Initial terms of reference

The initial terms of reference for the inquiry, published on 2 February, were as follows:

  • The adequacy of the present procedure for scrutiny of secondary legislation, and potential approaches for sifting the potential volume of legislation to be incorporated
  • The changes (if any) desirable to Commons procedures related to the delegation of powers or secondary legislation to address the likely scale and volume of ‘Great Repeal Bill’ legislation
  • The powers likely to be necessary or justified in primary legislation to incorporate the existing body of EU legislation (the acquis communautaire or acquis) into domestic law upon repeal of the European Communities Act 1972 (ECA), including (but not necessarily limited to):
    • powers to ensure the continuation in UK law of the legal order in force upon repeal of the ECA, with only such amendments as are necessary to ensure that the law applicable in the UK continues with the same effect):
    • powers to amend domestic primary and secondary legislation implementing EU obligations in line with Government policy objectives, following the cessation of those obligations and the repeal of the ECA):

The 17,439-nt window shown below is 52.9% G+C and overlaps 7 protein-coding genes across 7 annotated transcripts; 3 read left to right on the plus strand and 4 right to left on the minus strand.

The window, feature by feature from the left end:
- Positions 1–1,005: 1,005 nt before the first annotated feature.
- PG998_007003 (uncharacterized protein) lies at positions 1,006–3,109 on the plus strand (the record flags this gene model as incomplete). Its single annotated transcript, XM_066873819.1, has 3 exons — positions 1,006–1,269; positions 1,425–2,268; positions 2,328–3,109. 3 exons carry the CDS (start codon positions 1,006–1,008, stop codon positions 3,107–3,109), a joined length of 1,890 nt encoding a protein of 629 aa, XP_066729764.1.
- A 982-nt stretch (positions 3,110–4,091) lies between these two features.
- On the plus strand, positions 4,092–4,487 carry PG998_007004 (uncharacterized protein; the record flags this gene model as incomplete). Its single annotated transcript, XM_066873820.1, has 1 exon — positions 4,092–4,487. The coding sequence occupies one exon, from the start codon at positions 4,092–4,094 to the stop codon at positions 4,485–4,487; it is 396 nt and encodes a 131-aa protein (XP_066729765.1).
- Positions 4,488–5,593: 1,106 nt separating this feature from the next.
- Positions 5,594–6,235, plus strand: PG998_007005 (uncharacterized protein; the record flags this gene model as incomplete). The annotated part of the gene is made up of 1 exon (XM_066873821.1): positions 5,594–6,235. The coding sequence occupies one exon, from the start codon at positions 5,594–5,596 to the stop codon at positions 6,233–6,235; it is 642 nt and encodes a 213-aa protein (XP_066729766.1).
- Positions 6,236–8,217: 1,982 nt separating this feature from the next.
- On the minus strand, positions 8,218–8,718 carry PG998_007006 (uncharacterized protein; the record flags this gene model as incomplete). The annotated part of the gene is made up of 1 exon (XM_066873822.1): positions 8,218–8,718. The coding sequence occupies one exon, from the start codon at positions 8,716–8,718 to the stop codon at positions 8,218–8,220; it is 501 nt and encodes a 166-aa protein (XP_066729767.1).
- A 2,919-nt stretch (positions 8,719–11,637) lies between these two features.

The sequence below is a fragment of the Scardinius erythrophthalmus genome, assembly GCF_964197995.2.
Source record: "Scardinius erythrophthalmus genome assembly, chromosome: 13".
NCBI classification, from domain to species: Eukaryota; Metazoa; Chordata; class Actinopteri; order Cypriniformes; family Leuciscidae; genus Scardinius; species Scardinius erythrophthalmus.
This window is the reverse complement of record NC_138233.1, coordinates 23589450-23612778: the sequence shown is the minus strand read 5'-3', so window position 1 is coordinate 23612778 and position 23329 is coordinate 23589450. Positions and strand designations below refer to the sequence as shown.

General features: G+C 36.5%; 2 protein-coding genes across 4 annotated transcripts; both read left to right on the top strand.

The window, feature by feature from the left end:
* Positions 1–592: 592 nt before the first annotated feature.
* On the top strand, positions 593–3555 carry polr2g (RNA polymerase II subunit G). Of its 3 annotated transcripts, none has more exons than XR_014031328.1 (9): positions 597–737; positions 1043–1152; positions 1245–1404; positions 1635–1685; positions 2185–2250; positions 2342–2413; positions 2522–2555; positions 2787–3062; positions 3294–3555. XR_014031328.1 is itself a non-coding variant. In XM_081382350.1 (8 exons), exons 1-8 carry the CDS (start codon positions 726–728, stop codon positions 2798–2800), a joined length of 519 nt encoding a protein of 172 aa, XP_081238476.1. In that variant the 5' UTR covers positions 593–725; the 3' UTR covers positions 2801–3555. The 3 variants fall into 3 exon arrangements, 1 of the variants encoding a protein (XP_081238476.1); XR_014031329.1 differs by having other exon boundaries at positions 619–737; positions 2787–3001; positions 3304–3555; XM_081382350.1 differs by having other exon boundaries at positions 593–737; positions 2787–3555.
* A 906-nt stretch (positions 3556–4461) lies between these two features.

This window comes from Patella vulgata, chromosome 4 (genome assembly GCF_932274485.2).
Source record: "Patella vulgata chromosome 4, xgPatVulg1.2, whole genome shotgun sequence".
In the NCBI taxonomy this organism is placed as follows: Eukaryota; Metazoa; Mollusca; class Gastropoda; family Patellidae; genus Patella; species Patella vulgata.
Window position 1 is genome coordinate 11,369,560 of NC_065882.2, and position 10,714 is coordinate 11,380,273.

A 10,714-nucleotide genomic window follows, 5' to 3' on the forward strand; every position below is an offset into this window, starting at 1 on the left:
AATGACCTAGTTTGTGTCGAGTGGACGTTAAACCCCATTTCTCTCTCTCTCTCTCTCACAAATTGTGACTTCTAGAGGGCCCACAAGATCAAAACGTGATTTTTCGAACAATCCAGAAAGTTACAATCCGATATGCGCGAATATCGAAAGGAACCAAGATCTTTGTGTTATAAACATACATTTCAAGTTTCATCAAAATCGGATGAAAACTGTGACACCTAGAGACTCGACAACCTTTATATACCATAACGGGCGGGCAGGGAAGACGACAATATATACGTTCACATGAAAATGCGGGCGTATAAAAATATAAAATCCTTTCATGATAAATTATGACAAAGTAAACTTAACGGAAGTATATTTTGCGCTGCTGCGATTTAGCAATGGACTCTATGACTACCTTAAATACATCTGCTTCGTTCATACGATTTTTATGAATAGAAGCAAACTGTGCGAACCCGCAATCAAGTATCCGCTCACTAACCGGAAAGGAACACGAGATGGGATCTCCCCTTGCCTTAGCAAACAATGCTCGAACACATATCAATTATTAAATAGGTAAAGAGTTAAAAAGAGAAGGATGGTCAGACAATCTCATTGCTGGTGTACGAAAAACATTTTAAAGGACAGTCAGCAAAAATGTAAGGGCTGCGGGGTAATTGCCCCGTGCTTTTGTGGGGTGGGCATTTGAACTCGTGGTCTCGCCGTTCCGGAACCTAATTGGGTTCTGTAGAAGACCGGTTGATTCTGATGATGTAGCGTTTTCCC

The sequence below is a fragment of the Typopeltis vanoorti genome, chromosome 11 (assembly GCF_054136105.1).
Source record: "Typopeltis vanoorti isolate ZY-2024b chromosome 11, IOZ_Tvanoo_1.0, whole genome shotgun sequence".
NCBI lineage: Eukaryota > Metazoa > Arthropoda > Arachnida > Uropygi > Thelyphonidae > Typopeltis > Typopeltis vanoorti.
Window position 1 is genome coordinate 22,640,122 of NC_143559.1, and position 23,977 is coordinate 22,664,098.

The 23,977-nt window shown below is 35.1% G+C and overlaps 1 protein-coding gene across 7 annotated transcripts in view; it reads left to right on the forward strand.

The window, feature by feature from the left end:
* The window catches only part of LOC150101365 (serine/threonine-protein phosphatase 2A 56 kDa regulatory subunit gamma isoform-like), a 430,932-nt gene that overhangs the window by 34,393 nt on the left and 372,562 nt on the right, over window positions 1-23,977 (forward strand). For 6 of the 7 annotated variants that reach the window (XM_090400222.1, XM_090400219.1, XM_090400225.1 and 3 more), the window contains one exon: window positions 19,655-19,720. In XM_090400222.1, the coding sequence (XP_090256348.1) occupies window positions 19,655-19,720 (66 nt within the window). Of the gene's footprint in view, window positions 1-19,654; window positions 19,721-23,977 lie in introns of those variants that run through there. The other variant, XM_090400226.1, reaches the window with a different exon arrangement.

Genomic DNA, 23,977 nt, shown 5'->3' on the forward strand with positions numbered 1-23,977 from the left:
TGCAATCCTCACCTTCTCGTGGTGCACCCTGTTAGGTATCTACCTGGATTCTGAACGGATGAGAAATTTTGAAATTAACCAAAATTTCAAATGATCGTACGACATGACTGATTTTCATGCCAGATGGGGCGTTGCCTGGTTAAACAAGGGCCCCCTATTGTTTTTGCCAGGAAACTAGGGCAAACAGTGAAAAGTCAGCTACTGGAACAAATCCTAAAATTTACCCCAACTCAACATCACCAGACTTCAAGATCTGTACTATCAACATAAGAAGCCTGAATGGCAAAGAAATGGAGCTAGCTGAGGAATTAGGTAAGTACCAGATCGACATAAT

• powers to amend, in line with Government policy objectives, provisions of EU law presently given direct effect in UK law by operation of the ECA, following the incorporation of those provisions into UK law
  • Whether so-called "Henry VIII" powers are likely to be necessary or justified in this respect; whether alternative drafting techniques may produce the same effect; and whether there are any areas of the acquis or existing domestic legislation which should be off limits to such powers
  • Whether a time limit should be set upon the availability of any powers delegated for these purposes
Terms of Reference: Procedure Committee inquiry into Delegated powers in the 'Great Repeal Bill' inquiry